The Valley of Baca is translated The Valley of Weeping and though I suppose it signifies a geographic place, I also think of this “valley of tears” as a soul-place.
All of us will have those circumstances and events that will bring our soul’s into this sorrowful place. Loss is a part of life none of us can avoid. Neither can we avoid the shadows that come with it. (We can try of course.) We can valiantly attempt to bury it, or outrun it, or deny it, but grief won’t be ignored forever. Eventually it will assert it’s domain.
I have grieved many times in my life. The deaths of my parents. The loss of cherished relationships. The crash of my health. That “halocaust experience” I wrote about earlier. In each journey through this valley of weeping I have to tell you, they were not all the same.
Grief is strange stuff. Not one of these trips through loss was the same. All were different.
I wonder now if that was because there were different lessons to be learned each time. Grief, like a kaliedoscope, held the same bits of broken glass each time, yet with each slight turning the light and shadows would shift and fall in different patterns, revealing beautiful and distinctly different things for my eyes view.
Sometimes these views simply arrested me. Taking me captive for a time against my will. But even in my captivity I began to learn. The value of rest; of stepping aside from the mad rush of life for a time of communion, just God and myself.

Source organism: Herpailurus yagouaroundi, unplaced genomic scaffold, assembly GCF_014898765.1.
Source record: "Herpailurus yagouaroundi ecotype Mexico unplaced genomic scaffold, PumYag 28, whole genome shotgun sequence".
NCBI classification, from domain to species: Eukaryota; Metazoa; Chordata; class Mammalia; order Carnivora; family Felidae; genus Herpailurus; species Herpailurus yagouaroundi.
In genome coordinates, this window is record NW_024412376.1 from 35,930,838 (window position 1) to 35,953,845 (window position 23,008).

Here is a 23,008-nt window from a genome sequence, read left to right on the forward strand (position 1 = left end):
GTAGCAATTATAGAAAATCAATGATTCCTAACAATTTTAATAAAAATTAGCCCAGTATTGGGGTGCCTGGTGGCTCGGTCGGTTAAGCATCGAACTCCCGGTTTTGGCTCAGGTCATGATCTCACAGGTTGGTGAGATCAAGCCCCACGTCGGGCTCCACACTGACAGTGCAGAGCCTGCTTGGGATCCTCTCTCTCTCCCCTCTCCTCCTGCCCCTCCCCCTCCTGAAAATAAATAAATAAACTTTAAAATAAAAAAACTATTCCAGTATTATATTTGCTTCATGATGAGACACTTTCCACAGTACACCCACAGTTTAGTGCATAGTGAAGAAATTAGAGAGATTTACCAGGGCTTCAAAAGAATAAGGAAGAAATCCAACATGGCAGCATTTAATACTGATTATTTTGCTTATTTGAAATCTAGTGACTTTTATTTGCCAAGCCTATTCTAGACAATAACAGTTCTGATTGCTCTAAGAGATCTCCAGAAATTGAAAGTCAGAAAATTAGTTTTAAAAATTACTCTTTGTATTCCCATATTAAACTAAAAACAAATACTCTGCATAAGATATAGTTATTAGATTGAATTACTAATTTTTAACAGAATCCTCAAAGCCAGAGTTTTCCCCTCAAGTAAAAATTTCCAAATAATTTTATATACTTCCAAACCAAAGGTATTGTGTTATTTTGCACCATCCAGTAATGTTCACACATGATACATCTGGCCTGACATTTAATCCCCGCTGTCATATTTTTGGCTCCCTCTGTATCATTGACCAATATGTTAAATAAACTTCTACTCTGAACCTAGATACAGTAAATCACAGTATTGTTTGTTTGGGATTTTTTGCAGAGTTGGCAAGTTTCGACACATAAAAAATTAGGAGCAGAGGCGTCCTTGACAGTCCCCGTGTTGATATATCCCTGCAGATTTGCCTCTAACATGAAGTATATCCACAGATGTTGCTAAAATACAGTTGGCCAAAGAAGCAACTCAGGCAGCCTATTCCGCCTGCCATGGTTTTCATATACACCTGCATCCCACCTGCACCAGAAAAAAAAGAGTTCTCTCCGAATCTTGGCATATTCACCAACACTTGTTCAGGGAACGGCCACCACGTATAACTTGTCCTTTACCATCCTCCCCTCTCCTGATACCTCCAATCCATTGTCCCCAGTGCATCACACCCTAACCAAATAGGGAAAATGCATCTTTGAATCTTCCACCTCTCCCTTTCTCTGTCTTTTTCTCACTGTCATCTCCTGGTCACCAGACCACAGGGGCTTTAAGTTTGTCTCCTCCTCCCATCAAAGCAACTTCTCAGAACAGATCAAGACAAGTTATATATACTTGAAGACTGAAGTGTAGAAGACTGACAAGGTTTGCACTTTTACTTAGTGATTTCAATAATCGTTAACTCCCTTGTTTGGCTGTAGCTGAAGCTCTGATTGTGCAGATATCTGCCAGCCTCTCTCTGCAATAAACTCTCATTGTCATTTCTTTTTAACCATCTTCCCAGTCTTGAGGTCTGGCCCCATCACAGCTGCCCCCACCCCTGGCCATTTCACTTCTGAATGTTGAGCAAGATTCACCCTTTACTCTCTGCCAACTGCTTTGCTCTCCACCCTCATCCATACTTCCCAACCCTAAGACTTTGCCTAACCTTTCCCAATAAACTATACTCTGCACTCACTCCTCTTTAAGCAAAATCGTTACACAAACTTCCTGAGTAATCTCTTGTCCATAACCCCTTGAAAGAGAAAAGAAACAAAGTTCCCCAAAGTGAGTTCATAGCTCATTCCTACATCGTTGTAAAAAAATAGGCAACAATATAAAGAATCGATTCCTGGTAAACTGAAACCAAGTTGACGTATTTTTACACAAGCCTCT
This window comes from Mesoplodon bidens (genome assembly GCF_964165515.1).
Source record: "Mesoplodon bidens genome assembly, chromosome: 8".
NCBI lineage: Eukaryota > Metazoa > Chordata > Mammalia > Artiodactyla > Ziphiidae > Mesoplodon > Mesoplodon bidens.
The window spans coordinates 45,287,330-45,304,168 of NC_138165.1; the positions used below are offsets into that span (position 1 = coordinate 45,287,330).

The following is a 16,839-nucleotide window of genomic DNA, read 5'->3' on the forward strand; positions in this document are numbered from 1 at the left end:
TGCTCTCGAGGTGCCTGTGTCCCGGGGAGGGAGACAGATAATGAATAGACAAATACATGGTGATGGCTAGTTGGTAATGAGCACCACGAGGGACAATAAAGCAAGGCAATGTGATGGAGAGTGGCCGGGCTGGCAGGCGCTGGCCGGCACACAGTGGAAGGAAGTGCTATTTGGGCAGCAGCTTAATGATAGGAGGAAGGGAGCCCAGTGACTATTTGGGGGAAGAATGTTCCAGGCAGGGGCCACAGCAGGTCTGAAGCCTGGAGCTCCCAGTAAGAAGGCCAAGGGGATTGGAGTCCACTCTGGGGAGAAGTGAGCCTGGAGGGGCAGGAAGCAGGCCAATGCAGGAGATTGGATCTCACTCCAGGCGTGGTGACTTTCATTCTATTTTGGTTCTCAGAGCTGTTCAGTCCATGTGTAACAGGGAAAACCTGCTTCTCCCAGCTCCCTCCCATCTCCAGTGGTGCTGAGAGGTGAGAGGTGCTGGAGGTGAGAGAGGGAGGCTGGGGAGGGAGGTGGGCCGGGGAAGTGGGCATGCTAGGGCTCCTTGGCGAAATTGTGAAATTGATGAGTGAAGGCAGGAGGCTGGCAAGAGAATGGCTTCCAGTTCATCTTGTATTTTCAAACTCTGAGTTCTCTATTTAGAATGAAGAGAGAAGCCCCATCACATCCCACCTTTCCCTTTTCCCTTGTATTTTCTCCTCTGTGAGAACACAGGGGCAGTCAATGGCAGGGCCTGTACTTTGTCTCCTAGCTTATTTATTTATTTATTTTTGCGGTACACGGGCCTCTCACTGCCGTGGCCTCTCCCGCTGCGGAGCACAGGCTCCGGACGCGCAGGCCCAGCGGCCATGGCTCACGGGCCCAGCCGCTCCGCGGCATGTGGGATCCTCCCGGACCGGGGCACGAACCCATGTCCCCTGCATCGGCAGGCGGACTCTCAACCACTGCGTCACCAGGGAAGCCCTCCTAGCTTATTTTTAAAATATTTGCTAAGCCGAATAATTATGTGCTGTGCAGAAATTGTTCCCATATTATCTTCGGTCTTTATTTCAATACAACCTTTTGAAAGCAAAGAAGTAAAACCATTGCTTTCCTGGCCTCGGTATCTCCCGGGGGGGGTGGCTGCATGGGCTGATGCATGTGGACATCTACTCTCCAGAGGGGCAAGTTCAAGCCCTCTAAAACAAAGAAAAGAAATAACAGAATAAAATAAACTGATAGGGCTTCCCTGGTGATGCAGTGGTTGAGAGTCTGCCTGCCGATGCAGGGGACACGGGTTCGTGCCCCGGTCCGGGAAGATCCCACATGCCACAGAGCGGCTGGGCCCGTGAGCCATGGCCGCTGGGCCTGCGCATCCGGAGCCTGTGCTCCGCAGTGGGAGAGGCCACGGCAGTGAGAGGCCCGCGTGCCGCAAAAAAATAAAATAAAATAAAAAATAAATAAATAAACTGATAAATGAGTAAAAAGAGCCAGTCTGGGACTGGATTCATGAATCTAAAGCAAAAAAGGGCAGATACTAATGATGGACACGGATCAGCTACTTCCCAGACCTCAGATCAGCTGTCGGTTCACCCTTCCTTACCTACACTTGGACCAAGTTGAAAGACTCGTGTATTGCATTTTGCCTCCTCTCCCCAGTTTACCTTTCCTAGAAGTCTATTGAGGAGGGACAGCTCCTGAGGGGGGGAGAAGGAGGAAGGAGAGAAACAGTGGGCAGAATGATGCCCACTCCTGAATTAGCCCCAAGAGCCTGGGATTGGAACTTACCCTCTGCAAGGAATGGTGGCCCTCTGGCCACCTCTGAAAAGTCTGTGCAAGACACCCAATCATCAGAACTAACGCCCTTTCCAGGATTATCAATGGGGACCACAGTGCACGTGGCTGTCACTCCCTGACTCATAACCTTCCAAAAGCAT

Then there were the times, when with brutal realities, grief taught valuable lessons about people. About where I should, and should not, place my trust.
Perhaps this is what the psalmist was trying to convey when he said,
“When they walk through the Valley of Weeping it will become a place of springs where pools of blessing and refreshment collect after rains! They will grow constantly in strength…” [TLB]
Grief is a harsh school-master. Yes, but I eventually came to understand the real value in her harsh lessons. I began to see the depth of character birthed by pain rightly borne. Truly, sorrows are the birth pangs of a deeper, richer life. Hope for others flows from such places.
It makes me think of the lines of the poem by Robert Browning Hamilton:
I walked a mile with Pleasure;
She chatted all the way;
But left me none the wiser
For all she had to say.
I walked a mile with Sorrow;
And ne’er a word said she;
But, oh! The things I learned from her,
When Sorrow walked with me.